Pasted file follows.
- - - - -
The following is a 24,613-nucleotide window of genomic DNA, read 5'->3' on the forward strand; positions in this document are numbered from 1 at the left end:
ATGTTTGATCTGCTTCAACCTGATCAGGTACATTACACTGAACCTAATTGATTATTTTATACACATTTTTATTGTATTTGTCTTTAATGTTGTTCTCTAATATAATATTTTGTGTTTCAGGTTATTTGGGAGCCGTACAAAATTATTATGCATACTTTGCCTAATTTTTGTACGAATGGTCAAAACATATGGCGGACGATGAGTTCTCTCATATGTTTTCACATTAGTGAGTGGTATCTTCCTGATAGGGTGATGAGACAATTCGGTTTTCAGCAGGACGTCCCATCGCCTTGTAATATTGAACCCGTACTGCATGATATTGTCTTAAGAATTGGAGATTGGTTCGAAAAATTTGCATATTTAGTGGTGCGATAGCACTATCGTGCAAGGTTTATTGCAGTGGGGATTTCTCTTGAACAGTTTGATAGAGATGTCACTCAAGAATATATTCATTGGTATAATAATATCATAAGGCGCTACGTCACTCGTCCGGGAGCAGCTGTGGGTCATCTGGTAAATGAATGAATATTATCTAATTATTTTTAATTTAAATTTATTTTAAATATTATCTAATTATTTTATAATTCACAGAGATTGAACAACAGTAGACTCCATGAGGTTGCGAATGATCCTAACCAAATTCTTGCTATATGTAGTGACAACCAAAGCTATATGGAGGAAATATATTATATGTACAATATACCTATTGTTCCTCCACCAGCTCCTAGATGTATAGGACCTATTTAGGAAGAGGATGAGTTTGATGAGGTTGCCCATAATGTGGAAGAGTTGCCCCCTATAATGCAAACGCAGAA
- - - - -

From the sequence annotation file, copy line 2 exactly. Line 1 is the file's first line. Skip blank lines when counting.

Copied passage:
ATGTTTGATCTGCTTCAACCTGATCAGGTACATTACACTGAACCTAATTGATTATTTTATACACATTTTTATTGTATTTGTCTTTAATGTTGTTCTCTAATATAATATTTTGTGTTTCAGGTTATTTGGGAGCCGTACAAAATTATTATGCATACTTTGCCTAATTTTTGTACGAATGGTCAAAACATATGGCGGACGATGAGTTCTCTCATATGTTTTCACATTAGTGAGTGGTATCTTCCTGATAGGGTGATGAGACAATTCGGTTTTCAGCAGGACGTCCCATCGCCTTGTAATATTGAACCCGTACTGCATGATATTGTCTTAAGAATTGGAGATTGGTTCGAAAAATTTGCATATTTAGTGGTGCGATAGCACTATCGTGCAAGGTTTATTGCAGTGGGGATTTCTCTTGAACAGTTTGATAGAGATGTCACTCAAGAATATATTCATTGGTATAATAATATCATAAGGCGCTACGTCACTCGTCCGGGAGCAGCTGTGGGTCATCTGGTAAATGAATGAATATTATCTAATTATTTTTAATTTAAATTTATTTTAAATATTATCTAATTATTTTATAATTCACAGAGATTGAACAACAGTAGACTCCATGAGGTTGCGAATGATCCTAACCAAATTCTTGCTATATGTAGTGACAACCAAAGCTATATGGAGGAAATATATTATATGTACAATATACCTATTGTTCCTCCACCAGCTCCTAGATGTATAGGACCTATTTAGGAAGAGGATGAGTTTGATGAGGTTGCCCATAATGTGGAAGAGTTGCCCCCTATAATGCAAACGCAGAA